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Gastrointestinal endoscopy has been attempted for over 200 years, but the introduction of semirigid gastroscopes in the middle of the twentieth century marked the dawn of the modern endoscopic era. Since then, rapid advances in endoscopic technology have led to dramatic changes in the diagnosis and treatment of many digestive diseases. Innovative endoscopic devices and new endoscopic treatment modalities continue to expand the use of endoscopy in patient care.

Current flexible endoscopes provide an electronic video image generated by a charge-coupled device in the tip of the endoscope. Operator controls permit deflection of the endoscope tip; fiberoptic bundles or light-emitting diodes bring light to the tip of the endoscope; and working channels allow washing, suctioning, and the passage of instruments. Progressive changes in the diameter and stiffness of endoscopes have improved the ease and patient tolerance of endoscopy.



Upper endoscopy, also referred to as esophagogastroduodenoscopy (EGD), is performed by passing a flexible endoscope through the mouth into the esophagus, stomach, and duodenum. The procedure is the best method for examining the upper gastrointestinal mucosa. While the upper gastrointestinal radiographic series has similar accuracy for diagnosis of duodenal ulcer (Fig. 345-1), EGD is superior for detection of gastric ulcers (Fig. 345-2) and flat mucosal lesions such as Barrett’s esophagus (Fig. 345-3), and it permits directed biopsy and endoscopic therapy. Intravenous conscious sedation is given to most patients in the United States to ease the anxiety and discomfort of the procedure, although in many countries EGD is routinely performed with topical pharyngeal anesthesia only. Patient tolerance of unsedated EGD is improved by the use of an ultrathin, 5-mm diameter endoscope that can be passed transorally or transnasally.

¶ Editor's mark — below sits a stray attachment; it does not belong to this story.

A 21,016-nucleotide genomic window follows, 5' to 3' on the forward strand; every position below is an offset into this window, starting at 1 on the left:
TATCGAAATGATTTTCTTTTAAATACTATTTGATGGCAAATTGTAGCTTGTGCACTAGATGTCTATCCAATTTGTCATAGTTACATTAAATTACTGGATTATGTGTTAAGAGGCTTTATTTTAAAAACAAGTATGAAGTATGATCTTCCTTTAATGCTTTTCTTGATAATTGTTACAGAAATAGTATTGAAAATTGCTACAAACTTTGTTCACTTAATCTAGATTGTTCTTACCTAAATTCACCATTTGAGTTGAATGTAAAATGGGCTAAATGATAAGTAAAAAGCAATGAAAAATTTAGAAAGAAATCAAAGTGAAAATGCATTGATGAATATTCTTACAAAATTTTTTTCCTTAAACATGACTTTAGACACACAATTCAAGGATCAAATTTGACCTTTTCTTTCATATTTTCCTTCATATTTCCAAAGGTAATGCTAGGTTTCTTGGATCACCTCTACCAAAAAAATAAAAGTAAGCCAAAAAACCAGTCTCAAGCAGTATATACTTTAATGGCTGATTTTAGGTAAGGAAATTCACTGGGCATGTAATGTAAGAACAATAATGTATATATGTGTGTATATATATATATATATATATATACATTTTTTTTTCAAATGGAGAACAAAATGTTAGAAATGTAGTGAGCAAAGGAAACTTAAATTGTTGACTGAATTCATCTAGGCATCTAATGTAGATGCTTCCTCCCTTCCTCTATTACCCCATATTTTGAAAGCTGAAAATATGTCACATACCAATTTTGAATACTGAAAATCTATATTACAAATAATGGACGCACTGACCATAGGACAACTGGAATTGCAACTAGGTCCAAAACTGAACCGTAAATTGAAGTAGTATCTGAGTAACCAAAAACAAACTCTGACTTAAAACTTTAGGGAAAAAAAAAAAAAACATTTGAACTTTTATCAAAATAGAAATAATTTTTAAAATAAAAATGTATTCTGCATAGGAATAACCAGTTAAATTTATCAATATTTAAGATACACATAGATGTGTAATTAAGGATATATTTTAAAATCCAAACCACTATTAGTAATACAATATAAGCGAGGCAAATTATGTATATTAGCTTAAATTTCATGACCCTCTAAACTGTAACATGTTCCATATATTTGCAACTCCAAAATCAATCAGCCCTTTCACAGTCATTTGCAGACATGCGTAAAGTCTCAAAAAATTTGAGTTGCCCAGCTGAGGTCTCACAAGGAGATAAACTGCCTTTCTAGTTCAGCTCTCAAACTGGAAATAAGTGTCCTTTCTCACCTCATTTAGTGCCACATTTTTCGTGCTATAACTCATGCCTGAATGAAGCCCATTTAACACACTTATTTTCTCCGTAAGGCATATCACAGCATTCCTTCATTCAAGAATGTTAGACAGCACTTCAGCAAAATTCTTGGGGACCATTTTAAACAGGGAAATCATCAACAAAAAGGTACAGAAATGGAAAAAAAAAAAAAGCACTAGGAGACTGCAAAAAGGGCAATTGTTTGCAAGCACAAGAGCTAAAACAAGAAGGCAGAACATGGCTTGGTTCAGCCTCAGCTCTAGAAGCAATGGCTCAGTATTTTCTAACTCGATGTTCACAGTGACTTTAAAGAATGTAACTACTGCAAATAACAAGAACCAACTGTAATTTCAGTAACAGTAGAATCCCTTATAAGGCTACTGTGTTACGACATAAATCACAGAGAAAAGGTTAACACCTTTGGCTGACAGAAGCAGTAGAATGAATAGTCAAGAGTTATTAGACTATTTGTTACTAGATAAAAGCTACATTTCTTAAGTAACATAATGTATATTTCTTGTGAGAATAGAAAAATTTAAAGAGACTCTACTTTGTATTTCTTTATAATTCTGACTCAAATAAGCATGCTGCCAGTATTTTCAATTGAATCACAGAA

FIGURE 345-1

Duodenal ulcers. A. Ulcer with a clean base. B. Ulcer with a visible vessel (arrow) in a patient with recent hemorrhage.

FIGURE 345-2

Gastric ulcers. A. Benign gastric ulcer. B. Malignant gastric ulcer involving greater curvature of stomach.

FIGURE 345-3

Barrett’s esophagus. A. Pink tongues of Barrett’s mucosa extending proximally from the gastroesophageal junction. B. Barrett’s esophagus with a suspicious nodule (arrow) identified during endoscopic surveillance. C. Histologic finding of intramucosal adenocarcinoma in the endoscopically resected nodule. Tumor extends into the esophageal submucosa (arrow). D. Barrett’s esophagus with locally advanced adenocarcinoma.


Colonoscopy is performed by passing a flexible colonoscope through the anal canal into the rectum and colon. The cecum is reached in >95% of cases, and the terminal ileum can often be examined. Colonoscopy is the gold standard for imaging the ...

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